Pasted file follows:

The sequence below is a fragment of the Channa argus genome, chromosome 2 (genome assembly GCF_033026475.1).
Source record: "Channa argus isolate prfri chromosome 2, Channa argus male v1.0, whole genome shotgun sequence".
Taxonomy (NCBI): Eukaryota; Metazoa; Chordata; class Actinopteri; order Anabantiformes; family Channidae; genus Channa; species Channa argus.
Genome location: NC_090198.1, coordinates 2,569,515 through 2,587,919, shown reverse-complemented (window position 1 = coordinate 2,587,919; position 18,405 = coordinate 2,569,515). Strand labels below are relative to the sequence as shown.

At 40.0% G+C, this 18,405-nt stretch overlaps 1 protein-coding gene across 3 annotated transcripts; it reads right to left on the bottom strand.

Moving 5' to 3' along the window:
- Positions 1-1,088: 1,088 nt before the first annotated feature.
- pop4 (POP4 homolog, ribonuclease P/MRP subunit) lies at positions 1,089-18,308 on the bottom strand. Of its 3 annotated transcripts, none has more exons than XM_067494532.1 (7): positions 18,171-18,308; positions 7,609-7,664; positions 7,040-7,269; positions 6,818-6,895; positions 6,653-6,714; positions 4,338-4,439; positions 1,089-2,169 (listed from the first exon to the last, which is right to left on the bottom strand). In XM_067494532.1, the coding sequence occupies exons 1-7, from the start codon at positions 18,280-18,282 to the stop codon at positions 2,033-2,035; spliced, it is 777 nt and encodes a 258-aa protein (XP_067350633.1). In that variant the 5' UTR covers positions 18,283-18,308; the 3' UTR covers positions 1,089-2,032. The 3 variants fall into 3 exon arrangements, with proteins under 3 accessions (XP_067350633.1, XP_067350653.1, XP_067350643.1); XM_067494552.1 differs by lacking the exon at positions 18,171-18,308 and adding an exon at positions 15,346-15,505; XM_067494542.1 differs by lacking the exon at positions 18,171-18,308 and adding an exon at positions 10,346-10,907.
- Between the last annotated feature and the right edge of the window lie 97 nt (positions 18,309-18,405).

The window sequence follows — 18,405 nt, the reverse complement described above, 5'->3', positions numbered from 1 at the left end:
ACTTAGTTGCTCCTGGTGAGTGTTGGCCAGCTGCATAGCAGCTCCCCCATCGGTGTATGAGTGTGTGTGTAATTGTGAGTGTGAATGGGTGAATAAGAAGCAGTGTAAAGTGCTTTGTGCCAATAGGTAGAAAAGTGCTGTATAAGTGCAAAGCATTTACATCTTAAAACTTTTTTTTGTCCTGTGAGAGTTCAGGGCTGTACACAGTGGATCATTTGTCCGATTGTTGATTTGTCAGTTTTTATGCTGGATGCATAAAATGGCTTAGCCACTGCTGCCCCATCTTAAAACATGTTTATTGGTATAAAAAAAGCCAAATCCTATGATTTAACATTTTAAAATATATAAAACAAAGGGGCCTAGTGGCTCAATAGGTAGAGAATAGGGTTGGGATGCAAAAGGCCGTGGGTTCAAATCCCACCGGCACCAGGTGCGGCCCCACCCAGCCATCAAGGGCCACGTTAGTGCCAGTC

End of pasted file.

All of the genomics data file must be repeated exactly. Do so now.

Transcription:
The sequence below is a fragment of the Channa argus genome, chromosome 2 (genome assembly GCF_033026475.1).
Source record: "Channa argus isolate prfri chromosome 2, Channa argus male v1.0, whole genome shotgun sequence".
Taxonomy (NCBI): Eukaryota; Metazoa; Chordata; class Actinopteri; order Anabantiformes; family Channidae; genus Channa; species Channa argus.
Genome location: NC_090198.1, coordinates 2,569,515 through 2,587,919, shown reverse-complemented (window position 1 = coordinate 2,587,919; position 18,405 = coordinate 2,569,515). Strand labels below are relative to the sequence as shown.

At 40.0% G+C, this 18,405-nt stretch overlaps 1 protein-coding gene across 3 annotated transcripts; it reads right to left on the bottom strand.

Moving 5' to 3' along the window:
- Positions 1-1,088: 1,088 nt before the first annotated feature.
- pop4 (POP4 homolog, ribonuclease P/MRP subunit) lies at positions 1,089-18,308 on the bottom strand. Of its 3 annotated transcripts, none has more exons than XM_067494532.1 (7): positions 18,171-18,308; positions 7,609-7,664; positions 7,040-7,269; positions 6,818-6,895; positions 6,653-6,714; positions 4,338-4,439; positions 1,089-2,169 (listed from the first exon to the last, which is right to left on the bottom strand). In XM_067494532.1, the coding sequence occupies exons 1-7, from the start codon at positions 18,280-18,282 to the stop codon at positions 2,033-2,035; spliced, it is 777 nt and encodes a 258-aa protein (XP_067350633.1). In that variant the 5' UTR covers positions 18,283-18,308; the 3' UTR covers positions 1,089-2,032. The 3 variants fall into 3 exon arrangements, with proteins under 3 accessions (XP_067350633.1, XP_067350653.1, XP_067350643.1); XM_067494552.1 differs by lacking the exon at positions 18,171-18,308 and adding an exon at positions 15,346-15,505; XM_067494542.1 differs by lacking the exon at positions 18,171-18,308 and adding an exon at positions 10,346-10,907.
- Between the last annotated feature and the right edge of the window lie 97 nt (positions 18,309-18,405).

The window sequence follows — 18,405 nt, the reverse complement described above, 5'->3', positions numbered from 1 at the left end:
ACTTAGTTGCTCCTGGTGAGTGTTGGCCAGCTGCATAGCAGCTCCCCCATCGGTGTATGAGTGTGTGTGTAATTGTGAGTGTGAATGGGTGAATAAGAAGCAGTGTAAAGTGCTTTGTGCCAATAGGTAGAAAAGTGCTGTATAAGTGCAAAGCATTTACATCTTAAAACTTTTTTTTGTCCTGTGAGAGTTCAGGGCTGTACACAGTGGATCATTTGTCCGATTGTTGATTTGTCAGTTTTTATGCTGGATGCATAAAATGGCTTAGCCACTGCTGCCCCATCTTAAAACATGTTTATTGGTATAAAAAAAGCCAAATCCTATGATTTAACATTTTAAAATATATAAAACAAAGGGGCCTAGTGGCTCAATAGGTAGAGAATAGGGTTGGGATGCAAAAGGCCGTGGGTTCAAATCCCACCGGCACCAGGTGCGGCCCCACCCAGCCATCAAGGGCCACGTTAGTGCCAGTC